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Voting Rights, Voting Wrongs

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The Economist — Strict rules on voting could determine the outcome of November’s election

FLORIDA’S state primary is a month away, the presidential election is four months off and the Palm Beach County League of Women Voters (LWV) is busy. During the lunch rush at JFK Medical Centre on a recent Tuesday afternoon, several volunteers fanned out across the cafeteria, registration forms in hand. This was the first of three hospital-based voter-registration drives planned for the week, and it followed an event on July 4th that yielded 23 new registrations.

The Independence Day event was, however, the group’s first of the summer. Corinne Miller, the volunteer in charge of the JFK drive, says that by this stage in previous elections the LWV had already completed up to 30 drives. This time their efforts have been disrupted by a row over a law that went into effect last year, requiring all completed voter-registration forms to be submitted to the electoral authorities within 48 hours or risk a fine. Dennis Baxley, the Florida representative who sponsored the original bill, said the law was intended to encourage those registering to turn in the forms promptly, and to “minimise opportunities for mischief”. A federal judge disagreed, striking down the 48-hour rule on May 31st as excessive. But a degree of damage has already been done.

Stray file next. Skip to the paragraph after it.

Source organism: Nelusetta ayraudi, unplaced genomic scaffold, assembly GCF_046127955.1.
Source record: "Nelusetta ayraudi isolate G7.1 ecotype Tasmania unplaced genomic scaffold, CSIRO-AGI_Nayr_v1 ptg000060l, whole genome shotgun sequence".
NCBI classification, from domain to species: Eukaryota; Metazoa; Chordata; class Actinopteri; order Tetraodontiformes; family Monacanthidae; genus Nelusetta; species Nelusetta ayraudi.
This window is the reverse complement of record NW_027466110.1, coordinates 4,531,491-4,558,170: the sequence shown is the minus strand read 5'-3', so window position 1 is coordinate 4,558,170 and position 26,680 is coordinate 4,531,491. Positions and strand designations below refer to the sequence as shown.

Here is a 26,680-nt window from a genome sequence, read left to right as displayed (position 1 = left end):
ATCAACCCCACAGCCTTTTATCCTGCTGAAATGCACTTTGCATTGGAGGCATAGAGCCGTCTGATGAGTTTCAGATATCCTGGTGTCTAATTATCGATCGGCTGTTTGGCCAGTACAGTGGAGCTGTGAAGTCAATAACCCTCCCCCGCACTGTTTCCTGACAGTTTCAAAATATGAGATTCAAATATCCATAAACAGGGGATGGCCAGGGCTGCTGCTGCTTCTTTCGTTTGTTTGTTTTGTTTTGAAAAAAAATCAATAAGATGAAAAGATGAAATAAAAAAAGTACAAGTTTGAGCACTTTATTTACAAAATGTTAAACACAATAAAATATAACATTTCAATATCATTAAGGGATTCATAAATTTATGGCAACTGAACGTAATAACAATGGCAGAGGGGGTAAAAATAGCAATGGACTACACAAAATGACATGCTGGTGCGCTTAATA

Florida is one of at least eight states where bills restricting voter-registration drives have been introduced since the start of 2011. Supporters of such laws argue that they safeguard the integrity of elections; opponents say they are unduly burdensome, and are designed solely to make it harder to register new voters.

Similar arguments have been used to support and attack laws requiring voters to show government-approved photo-ID in order to vote. Since the 2010 election, 11 states have passed such laws. Legislators in many more have proposed them. Before the 2010 election, only two states, Georgia and Indiana, had strict photo-ID requirements in place for voters. These laws are popular: they attracted 70% support, including majorities from both parties, in a Fox News poll released in April. And supporters say they are essential to prevent fraud. Opponents contend that the type of fraud these laws would prevent, in which one person impersonates another at the polls, is vanishingly rare.

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